|The tasting - a panoramic view|
As will be made quite obvious as this post unfolds, the Northern Rhone had a very good showing.
Jerome Prevost, La Closerie, Champagne, Extra Brut Rose, Facsimile, n.v.
Strawberries and earth, not especially complex but fresh, tasty and idiosyncratic, due to the large proportion of Pinot Meunier.
Fiorenzo Nada , Barbaresco, Rombone, 1998
The nose is so typical, it loudly spells out n-e-b-b-i-o-l-o, and the Piedmont magic is going strong there, with that telltale dusty/spicy/tarry character. But that's where the magic ends, as the palate is on the down slope, and while it's fun to experience the mellowness a mature wine can bring, it's just not backed up with enough presence here. And, hey, anyone can age - the trick is to age well.
Domaine des Remizieres, Hermitage, Cuvée Emile, 1999
This has the mature mellowness of a Cote-Rotie, oddly enough, and is nowhere as extravagant and jejune as I'd feared it'd be, going by it's Parker score of 96. Instead, there's cedar and sweet currants on the nose upon opening, which soon enough turn into black pepper and roasted meats. The palate displays the mellowness I referred to above, with much depth and complexity and a savory backbone.
Everything here is alcoholic and aggressive, even the nose is grumpy. At least it shows some garrigue after a long while, but it's just too ripe and sweet for comfort. The kindest thing I can say about is it offers a starting point for a spirited discussion about the woes of Chateauneuf and its super-cuvees.
Celler de Capacanes, Tarragona, Cabrida, 1998
Okay, this is an interesting wine that took me a while to come to grips with, mainly because it's a Grenache that just doesn't behave like most Grenaches. I get rubber at first, then animalistic notes and finally black pepper. It's sweet, yet structured, and really improves in glass.
Yves Cuilleron, Saint Joseph, l'Amarybelle, 2009
The nose seems on the stewed side, at first, until it resolves into black pepper and black fruit, with a hint of summer fruits. It's a tasty, balanced wine with room for growth, although its youthful, yet gentle, vigor is already captivating.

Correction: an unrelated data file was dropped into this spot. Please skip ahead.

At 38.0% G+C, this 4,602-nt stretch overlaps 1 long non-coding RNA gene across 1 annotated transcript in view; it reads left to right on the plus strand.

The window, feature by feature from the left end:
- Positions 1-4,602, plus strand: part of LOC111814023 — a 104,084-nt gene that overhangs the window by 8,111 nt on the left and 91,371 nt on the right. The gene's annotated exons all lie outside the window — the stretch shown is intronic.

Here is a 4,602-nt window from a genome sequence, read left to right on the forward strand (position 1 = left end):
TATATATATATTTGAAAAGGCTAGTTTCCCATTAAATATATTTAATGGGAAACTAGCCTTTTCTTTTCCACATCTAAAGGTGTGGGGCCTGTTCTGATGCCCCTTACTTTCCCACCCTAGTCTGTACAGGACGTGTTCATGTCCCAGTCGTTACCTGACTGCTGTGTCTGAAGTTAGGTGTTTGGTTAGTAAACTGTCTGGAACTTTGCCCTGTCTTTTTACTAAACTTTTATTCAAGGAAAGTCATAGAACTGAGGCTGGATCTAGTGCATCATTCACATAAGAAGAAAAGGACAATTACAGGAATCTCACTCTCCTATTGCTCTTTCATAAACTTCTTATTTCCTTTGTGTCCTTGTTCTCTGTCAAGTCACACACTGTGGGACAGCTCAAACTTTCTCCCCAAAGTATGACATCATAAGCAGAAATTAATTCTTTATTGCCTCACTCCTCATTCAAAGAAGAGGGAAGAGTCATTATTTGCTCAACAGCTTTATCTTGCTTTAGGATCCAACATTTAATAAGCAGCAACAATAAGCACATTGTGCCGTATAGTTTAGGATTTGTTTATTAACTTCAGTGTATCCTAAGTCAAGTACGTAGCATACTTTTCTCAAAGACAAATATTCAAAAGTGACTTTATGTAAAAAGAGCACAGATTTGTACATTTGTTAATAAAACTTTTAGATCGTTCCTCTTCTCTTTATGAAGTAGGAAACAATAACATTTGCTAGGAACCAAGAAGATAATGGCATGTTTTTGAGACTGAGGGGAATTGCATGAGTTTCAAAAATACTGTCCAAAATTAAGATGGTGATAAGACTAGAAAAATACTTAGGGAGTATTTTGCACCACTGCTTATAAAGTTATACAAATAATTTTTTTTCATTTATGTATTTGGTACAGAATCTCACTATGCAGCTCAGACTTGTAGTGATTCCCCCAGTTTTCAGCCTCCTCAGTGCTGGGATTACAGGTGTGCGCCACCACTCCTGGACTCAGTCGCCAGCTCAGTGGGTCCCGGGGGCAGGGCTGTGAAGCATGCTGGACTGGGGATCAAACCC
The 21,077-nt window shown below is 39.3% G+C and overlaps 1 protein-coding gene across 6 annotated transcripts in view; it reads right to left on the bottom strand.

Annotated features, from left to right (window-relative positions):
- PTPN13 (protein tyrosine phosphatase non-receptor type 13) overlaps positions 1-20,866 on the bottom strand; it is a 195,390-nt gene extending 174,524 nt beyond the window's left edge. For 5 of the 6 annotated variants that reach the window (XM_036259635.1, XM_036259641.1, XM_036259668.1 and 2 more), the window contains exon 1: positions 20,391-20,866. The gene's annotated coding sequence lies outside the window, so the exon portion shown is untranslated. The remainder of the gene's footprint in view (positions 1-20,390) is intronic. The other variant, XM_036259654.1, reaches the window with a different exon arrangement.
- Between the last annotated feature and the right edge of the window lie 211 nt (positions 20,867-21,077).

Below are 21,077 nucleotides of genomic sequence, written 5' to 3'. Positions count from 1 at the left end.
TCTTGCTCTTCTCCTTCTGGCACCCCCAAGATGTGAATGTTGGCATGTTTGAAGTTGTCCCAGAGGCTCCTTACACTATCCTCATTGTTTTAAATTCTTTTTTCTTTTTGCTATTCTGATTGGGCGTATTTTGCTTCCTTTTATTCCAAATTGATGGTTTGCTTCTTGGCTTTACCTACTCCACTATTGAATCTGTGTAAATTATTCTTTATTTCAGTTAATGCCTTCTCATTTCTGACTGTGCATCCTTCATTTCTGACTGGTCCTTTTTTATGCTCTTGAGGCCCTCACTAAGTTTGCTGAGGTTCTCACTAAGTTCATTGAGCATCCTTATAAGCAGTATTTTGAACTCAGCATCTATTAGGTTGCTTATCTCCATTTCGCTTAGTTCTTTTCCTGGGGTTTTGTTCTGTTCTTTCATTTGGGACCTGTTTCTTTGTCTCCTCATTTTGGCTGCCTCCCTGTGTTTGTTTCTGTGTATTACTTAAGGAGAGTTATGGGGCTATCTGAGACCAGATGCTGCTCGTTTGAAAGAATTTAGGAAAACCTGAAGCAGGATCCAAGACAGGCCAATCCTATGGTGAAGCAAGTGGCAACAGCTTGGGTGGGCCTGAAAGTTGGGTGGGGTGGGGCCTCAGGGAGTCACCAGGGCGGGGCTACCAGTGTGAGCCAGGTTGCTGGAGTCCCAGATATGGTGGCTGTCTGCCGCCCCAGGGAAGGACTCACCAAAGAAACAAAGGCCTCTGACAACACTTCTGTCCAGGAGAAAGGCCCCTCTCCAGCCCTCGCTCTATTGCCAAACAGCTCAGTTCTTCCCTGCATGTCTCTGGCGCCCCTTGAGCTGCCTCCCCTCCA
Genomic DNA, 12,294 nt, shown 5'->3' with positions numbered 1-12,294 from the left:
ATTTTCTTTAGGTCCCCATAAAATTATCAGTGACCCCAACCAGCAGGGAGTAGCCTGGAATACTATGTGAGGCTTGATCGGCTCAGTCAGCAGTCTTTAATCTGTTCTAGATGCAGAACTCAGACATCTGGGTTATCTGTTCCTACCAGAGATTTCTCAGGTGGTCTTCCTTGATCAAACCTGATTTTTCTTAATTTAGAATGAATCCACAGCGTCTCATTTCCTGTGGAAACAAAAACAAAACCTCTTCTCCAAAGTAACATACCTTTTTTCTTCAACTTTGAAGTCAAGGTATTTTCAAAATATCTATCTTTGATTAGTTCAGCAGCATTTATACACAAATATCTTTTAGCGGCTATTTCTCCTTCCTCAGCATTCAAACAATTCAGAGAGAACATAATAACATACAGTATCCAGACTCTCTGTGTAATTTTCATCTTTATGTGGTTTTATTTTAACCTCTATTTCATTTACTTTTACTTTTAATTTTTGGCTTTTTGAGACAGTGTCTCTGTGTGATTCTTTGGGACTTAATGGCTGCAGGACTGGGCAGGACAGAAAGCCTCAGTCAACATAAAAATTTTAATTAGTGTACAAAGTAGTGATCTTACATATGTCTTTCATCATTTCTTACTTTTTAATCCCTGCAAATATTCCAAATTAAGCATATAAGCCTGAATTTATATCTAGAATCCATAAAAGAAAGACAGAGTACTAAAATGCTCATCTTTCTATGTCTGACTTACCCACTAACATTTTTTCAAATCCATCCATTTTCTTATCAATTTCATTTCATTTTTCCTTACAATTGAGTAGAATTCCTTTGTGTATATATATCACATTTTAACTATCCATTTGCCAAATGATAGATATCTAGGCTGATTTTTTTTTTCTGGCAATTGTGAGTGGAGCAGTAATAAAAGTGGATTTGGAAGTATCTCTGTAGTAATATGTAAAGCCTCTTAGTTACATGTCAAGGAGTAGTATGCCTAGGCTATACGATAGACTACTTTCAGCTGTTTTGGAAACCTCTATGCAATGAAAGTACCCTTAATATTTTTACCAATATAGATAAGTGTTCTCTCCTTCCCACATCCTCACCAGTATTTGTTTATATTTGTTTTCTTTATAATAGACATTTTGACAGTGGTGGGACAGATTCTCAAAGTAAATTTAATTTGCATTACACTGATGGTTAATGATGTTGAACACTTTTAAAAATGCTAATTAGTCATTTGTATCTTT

Matthew Cellars, Washington, Colombia Valley, 2002
This is a Bordeaux look-alike, and tastes like it, too. It's got that mellow claret thing going, and it's a tasty drop.
Chateau Fonbadet, Pauillac, 2000
And back to the original Land Of Claret, although this wine serves as a reminder that even Bordeaux has its share of non-entities starring in WTF moments. The nose is as ripe and spicy as you'd expect from a warm vintage like 2000, and the palate still has plenty of fresh vigor; but it just feels so humdrum, and in a glorified vintage like 2000, the least you'd expect from a former Cru Bourgeois from Pauillac is to actually taste like a Puillac.
Alain Burguet, Gevrey-Chambertin, Place des Lois, 2007
This is the second time I've had this in recent weeks, and it's a fine Bourgogne in its own right, but five years post-vintage, I still don't read a lot of Gevrey character in it.
Clos Du Marquis, Saint Julien, 2000
Unlike the Fonbadet, this does smell and taste like its archetype, although I have some reservations: I do prefer my Saint Juliens a little more athletic and lean, and here the wine is more about 2000 than about Saint Julien. However, it's really, really good and anyone who had the foresight to stock up on this in 2003 when its price was still sane can start enjoying their cache.
Glaymond, Barossa Valley, Shiraz, 2005
This is so obvious and ripe that I can't write a decent note on it. Remember that last post-millenium Aussie blockbuster you had? You can regurgitate your own note, then.
Clos Marie, Languedoc, Pic St. Loup, Manon, 2011
This would be a great pairing for a Mediterranean sea food meal, that got lost in the context of such a wide tasting, especially coming in after the Behemoth from Down Under. It's a restrained, subtle, mineral-laced wine that deserves another chance.
Cloudy Bay, Chardonnay, 2006
This has all the funky, saline minerals of a good Burgundy white, without the leanness I'd like, but it never overdoes anything and is very far from the ridiculously bland mold of New World Chardonnay.
Rene Rostaing, Cote Rotie, Cote Blonde, 1998
This and the Jamet were opened as bonus wines and in retrospect, we rushed through them too quickly. Certainly in this case. I had the 1999 three years ago and it was simply a stunning wine. The 1998 shouldn't be too many steps behind it, yet it felt like it never got a chance to unwind.I will say that the nose is smoky with hints of funk and the palate is elegant and tasty. Damn, we really needed more time with it.
Jamet, Cote-Rotie, 2010
The Jamet, on the other hand, manages to spread its word within minutes.This will be a great wine one day, and it's actually already a great youngster. It's suitably ripe, with all the elements in place, and you can feel the sure, confident hand of its maker. Nothing was manipulated here, yet nothing is out of balance, and it's full of vibrant, vital energy. Kudos.
With this kind of setting, I think quoting prices is a bit impolite. 'Sides, with fifteen wines on the table, I'm not, just not, going to Google each and every one for the market prices.